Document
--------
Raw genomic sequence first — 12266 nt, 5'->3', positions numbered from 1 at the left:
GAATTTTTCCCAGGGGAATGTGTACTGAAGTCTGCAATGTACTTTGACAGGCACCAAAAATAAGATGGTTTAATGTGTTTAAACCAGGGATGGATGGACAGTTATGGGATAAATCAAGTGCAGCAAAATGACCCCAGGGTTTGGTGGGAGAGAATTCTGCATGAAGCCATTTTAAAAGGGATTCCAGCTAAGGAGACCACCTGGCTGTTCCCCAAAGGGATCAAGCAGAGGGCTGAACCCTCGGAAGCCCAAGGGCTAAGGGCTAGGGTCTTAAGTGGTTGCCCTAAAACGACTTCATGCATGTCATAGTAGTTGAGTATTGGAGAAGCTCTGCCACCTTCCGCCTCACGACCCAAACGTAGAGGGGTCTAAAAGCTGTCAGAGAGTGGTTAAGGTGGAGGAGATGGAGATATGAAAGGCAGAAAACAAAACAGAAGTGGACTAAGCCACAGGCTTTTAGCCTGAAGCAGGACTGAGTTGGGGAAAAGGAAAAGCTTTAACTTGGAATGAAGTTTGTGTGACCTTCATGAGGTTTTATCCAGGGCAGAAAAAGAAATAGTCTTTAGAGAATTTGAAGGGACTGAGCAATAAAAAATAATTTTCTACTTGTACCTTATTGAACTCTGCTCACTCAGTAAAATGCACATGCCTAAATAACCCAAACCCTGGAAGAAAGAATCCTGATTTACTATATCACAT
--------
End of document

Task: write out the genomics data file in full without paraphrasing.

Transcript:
Raw genomic sequence first — 12266 nt, 5'->3', positions numbered from 1 at the left:
GAATTTTTCCCAGGGGAATGTGTACTGAAGTCTGCAATGTACTTTGACAGGCACCAAAAATAAGATGGTTTAATGTGTTTAAACCAGGGATGGATGGACAGTTATGGGATAAATCAAGTGCAGCAAAATGACCCCAGGGTTTGGTGGGAGAGAATTCTGCATGAAGCCATTTTAAAAGGGATTCCAGCTAAGGAGACCACCTGGCTGTTCCCCAAAGGGATCAAGCAGAGGGCTGAACCCTCGGAAGCCCAAGGGCTAAGGGCTAGGGTCTTAAGTGGTTGCCCTAAAACGACTTCATGCATGTCATAGTAGTTGAGTATTGGAGAAGCTCTGCCACCTTCCGCCTCACGACCCAAACGTAGAGGGGTCTAAAAGCTGTCAGAGAGTGGTTAAGGTGGAGGAGATGGAGATATGAAAGGCAGAAAACAAAACAGAAGTGGACTAAGCCACAGGCTTTTAGCCTGAAGCAGGACTGAGTTGGGGAAAAGGAAAAGCTTTAACTTGGAATGAAGTTTGTGTGACCTTCATGAGGTTTTATCCAGGGCAGAAAAAGAAATAGTCTTTAGAGAATTTGAAGGGACTGAGCAATAAAAAATAATTTTCTACTTGTACCTTATTGAACTCTGCTCACTCAGTAAAATGCACATGCCTAAATAACCCAAACCCTGGAAGAAAGAATCCTGATTTACTATATCACAT